Nearly 20 years after researchers first predicted electron quadruplets and evidence of their existence are shown to do in experimental setups, representing a brand-new state of matter which opens-up an entire new field of possibilities in physics.
The central principle of superconductivity is that electrons form pairs. But can they also condense into foursomes? Recent findings have suggested they can, and a physicist at KTH Royal Institute of Technology today published the first experimental evidence of this quadrupling effect and the mechanism by which this state of matter occurs.
If you think about superconductivity, where electrical resistance is zero, you need pairs of electrons – known as Cooper pairs – to form and condense. Something very similar occurs with four electrons in this new state.
“It will probably take many years of research to fully understand this state,” says theoretical physicist Egor Babaev from the KTH Royal Institute of Technology in Sweden and the senior researcher for the new study.
Babaev made the original 2004 prediction about this state of matter.
The pairing of electrons enables the quantum state of superconductivity, a zero-resistance state of conductivity which is used in MRI scanners and quantum computing. It occurs within a material as a result of two electrons bonding rather than repelling each other, as they would in a vacuum. The phenomenon was first described in a theory by, Leon Cooper, John Bardeen and John Schrieffer, whose work was awarded the Nobel Prize in 1972.
So-called Cooper pairs are basically “opposites that attract”. Normally two electrons, which are negatively-charged subatomic particles, would strongly repel each other. But at low temperatures in a crystal they become loosely bound in pairs, giving rise to a robust long-range order. Currents of electron pairs no longer scatter from defects and obstacles and a conductor can lose all electrical resistance, becoming a new state of matter: a superconductor.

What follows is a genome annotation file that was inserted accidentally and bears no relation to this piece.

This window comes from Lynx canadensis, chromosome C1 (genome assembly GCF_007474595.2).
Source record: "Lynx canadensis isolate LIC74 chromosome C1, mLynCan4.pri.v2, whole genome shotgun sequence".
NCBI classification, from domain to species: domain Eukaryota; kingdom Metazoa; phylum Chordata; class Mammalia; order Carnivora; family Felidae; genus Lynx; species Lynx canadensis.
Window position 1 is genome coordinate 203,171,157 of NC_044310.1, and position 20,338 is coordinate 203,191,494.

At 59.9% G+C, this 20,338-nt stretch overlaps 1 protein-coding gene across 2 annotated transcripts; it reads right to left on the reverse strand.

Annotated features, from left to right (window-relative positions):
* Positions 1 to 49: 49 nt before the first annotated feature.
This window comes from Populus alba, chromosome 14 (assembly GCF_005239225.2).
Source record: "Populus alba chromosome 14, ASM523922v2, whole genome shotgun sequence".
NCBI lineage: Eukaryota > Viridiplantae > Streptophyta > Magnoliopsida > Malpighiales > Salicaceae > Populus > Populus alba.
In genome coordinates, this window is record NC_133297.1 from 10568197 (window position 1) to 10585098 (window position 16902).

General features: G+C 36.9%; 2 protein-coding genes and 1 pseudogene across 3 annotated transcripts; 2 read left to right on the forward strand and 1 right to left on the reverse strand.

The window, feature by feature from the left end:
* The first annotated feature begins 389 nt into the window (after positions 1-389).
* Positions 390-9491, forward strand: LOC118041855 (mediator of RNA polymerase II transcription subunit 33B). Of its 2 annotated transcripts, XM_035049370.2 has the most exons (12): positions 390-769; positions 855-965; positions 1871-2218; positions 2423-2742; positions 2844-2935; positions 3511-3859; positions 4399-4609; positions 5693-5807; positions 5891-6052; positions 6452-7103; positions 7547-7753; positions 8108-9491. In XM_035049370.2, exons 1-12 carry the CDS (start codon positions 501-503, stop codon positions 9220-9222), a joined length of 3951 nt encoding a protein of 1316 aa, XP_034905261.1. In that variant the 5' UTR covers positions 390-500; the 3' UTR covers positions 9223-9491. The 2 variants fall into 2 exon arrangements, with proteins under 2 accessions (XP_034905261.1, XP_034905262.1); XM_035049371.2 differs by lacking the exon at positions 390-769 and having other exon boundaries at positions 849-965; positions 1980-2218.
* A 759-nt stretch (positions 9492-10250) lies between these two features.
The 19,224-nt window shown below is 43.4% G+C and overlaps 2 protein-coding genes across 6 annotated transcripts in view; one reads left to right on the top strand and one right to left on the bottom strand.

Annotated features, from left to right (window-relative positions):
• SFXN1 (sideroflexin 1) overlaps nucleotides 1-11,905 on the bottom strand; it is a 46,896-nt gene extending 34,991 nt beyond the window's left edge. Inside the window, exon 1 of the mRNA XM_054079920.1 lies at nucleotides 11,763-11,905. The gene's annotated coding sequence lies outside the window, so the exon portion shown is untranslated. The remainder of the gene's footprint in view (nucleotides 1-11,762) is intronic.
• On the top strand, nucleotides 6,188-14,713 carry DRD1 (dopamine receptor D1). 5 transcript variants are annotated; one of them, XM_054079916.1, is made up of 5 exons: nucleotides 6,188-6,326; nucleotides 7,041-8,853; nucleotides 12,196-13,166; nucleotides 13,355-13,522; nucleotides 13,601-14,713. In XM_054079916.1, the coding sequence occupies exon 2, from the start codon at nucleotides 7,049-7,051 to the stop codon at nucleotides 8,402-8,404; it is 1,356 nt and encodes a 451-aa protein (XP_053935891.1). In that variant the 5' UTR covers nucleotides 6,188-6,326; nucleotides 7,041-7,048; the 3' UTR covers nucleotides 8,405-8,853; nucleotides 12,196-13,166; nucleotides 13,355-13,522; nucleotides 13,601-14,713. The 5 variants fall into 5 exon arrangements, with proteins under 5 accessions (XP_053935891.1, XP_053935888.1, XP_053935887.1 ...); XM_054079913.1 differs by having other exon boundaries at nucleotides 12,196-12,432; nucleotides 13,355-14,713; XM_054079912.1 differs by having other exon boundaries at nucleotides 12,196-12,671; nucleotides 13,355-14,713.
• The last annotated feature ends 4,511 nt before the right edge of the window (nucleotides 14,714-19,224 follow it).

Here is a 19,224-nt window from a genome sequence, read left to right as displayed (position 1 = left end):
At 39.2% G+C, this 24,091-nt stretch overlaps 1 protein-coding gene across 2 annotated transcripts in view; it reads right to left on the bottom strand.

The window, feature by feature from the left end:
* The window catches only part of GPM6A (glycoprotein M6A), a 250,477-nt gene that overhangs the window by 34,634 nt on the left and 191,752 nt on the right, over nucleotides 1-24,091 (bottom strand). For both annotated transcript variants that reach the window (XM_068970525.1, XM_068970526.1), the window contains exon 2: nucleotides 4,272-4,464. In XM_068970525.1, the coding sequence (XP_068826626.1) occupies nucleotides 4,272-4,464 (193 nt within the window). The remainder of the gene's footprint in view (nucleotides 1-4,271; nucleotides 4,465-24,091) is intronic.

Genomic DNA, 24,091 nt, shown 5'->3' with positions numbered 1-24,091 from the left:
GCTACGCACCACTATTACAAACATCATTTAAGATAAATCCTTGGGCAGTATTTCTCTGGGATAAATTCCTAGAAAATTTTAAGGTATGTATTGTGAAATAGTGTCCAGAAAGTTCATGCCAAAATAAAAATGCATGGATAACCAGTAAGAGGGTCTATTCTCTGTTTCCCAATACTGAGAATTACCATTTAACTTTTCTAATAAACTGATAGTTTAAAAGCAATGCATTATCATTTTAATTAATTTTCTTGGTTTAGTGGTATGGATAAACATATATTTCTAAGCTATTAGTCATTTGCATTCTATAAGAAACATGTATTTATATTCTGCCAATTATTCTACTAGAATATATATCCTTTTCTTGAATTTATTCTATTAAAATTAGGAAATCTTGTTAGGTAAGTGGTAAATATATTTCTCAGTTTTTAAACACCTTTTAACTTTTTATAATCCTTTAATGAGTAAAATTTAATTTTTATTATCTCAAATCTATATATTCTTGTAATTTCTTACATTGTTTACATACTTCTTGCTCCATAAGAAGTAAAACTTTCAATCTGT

For electron quadrupling to occur, the particles need to be prevented from pairing up and flowing without resistance in normal superconductor conditions, something that scientists weren’t even sure was possible until recently.
Babaev and his colleagues looked at an iron-based superconductor material called Ba1−xKxFe2As2 (seen above) for their experiments, previously identified as potentially producing unusual effects. The material was tested for electrical resistance and other properties at a range of different temperatures.
The experiments showed evidence of the breaking of time-reversal symmetry, a concept in physics where turning time expressions negative in formulas can run the same event backward or turn motions in the opposite directions.
“However, in the case of a four-fermion condensate that we report, the time reversal puts it in a different state,” says Babaev.
Taken together, the measurements recorded from the experiments point to long-range order: not between pairs of electrons (as in superconductivity), but between pairs of pairs. That’s fermionic quadrupling and a new state of matter.
The state of superconductivity is used everywhere, from quantum computers to magnetic resonance imaging (MRI) scanners, but it remains to be seen what’s in store for the new state of matter made possible by fermionic quadrupling. It’s being called a BTRS (broken time-reversal symmetry) quartic metal phase.
“It will probably take many years of research to fully understand this state,” he says. “The experiments open up a number of new questions, revealing a number of other unusual properties associated with its reaction to thermal gradients, magnetic fields and ultrasound that still have to be better understood.”